As for the xbox, if you don't use unmanaged libraries then the PC code will be 99% compatible right off the bat. The video performance is comparable to GeForce 8500 GT, and the CPU is slower than 1.8GHz Core 2.
     
  11. Hez

    Hez

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    I never use an Xbox...so I can just what, put the program on a USB and itll work right off the bat?
     
  12. winterhell

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    No, you deploy from inside your Visual Studio 2010 via the local network. You start a specific XNA app on the console, connect to the VS. From there, you can run your program from the VS itself and debug/trace whatever. Also there is an integrated screenshot taker. Once deployed, you can start the program from visual studio or from the console itself.
    As for publishing for sale, it is a little more complicated than just paying 100$. You have to be in one out of a dozen countries, fill spefic document regarding social security number, taxes. W8 forms. Send to Microsoft.
     
  13. Vinchenz

    Vinchenz

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    Actually, yeah, now that I think about it you can test on Xbox without having to shell out 100%.

    I don't remember exactly off hand on how to do it but I do remember that the Xbox generates a code that you have to use to register on Visual Studios. The Xbox must also be connected to the Internet.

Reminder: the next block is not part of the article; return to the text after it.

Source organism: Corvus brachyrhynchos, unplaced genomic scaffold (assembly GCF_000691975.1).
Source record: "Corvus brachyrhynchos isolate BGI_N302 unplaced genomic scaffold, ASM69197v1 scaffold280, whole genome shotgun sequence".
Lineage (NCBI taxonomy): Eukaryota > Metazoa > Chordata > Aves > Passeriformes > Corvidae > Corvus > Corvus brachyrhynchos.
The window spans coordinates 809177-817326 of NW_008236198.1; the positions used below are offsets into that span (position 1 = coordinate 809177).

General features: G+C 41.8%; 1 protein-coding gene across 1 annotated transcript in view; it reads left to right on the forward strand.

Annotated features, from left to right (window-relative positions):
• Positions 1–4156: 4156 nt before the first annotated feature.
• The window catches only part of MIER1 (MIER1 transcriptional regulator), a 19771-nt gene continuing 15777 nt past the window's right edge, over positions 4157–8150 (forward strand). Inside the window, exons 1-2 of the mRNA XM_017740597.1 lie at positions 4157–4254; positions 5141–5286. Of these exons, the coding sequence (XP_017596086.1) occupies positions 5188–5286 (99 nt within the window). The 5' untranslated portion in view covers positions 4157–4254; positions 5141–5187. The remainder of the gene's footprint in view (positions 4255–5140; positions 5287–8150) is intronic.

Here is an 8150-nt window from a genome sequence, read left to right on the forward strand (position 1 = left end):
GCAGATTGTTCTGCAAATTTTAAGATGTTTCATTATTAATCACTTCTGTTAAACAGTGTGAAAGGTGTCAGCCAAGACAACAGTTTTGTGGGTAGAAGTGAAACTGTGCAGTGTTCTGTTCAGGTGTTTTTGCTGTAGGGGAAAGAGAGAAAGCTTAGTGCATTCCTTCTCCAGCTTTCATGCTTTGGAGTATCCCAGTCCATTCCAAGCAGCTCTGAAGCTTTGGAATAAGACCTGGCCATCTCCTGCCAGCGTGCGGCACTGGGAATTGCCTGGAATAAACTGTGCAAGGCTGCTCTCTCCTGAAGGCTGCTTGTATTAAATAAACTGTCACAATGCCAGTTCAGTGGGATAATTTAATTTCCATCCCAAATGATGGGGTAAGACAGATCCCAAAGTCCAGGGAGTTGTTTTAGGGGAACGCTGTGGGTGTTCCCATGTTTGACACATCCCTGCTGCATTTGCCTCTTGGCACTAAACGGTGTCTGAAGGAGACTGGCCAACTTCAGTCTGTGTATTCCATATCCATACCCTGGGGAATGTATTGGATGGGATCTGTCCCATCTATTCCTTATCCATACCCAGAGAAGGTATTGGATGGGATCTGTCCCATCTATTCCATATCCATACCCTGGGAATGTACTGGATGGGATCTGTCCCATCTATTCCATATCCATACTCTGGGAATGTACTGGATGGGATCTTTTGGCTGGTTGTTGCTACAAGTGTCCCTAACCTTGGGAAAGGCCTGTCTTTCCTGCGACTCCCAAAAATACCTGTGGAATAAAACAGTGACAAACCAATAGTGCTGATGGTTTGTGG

If you want someone else to test I have all of the tools available at my end.
     
  14. HighFrictionZone

    HighFrictionZone

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    RIGHT SO. AS IT STANDS:
    You can use XNA to develop games for Windows. The will build and compile and work with no problems, no questions asked - no money down. From what I can gather, assuming you stick to the XNA specs and can add touch input controls to your game, you should also be able to make your game run on Windows Phone and be able to compile a releasable version for free - with the caveat that you need to shell out to put your game onto the Windows Phone marketplace.
    If you want your game to run on the Xbox 360 console, you WILL be required to shell out the $99/year fee, just to test the application - afterwards, you can submit it for review and subsequent upload to the Indie section of the Xbox Live Marketplace.

    IN SHORT: There is no way to run homebrew code on the xbox360 without shelling out the $99/year fee.*








    *On a technicality: if you are skilled in the art of messing with electronics, coding, and don't mind voiding all warranties and risk getting banned from XBL, there is a "timing hack" which can be implemented to load up and run unsigned code on the xbox 360. As this requires specialized hardware and technical skill, this greatly limits your potential audience.
     
  15. winterhell

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    If you are a student you can get a trial 12 month code from the dreamspark.com program or wait until next year's DreamBuildPlay.
    http://www.bechte.de/2009/12/09/free-one-year-xna-creators-club-trial-membership-for-students/
     
  16. LocalH

    LocalH

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    Another possible benefit to the combination of XBL Gold and XNA Premium is that you can use Audition mode on Rock Band 2 and 3 to transfer .RBA song packages directly to the 360 for playtesting, which has been commonly used for customs (although technically outside the relevant licenses) without needed to faff about with the common method to run customs on RB3 Title Update 4 (and since there is a TU5 out, there's a little rigging to do with making that work while still being able to run on TU5 for "normal" usage).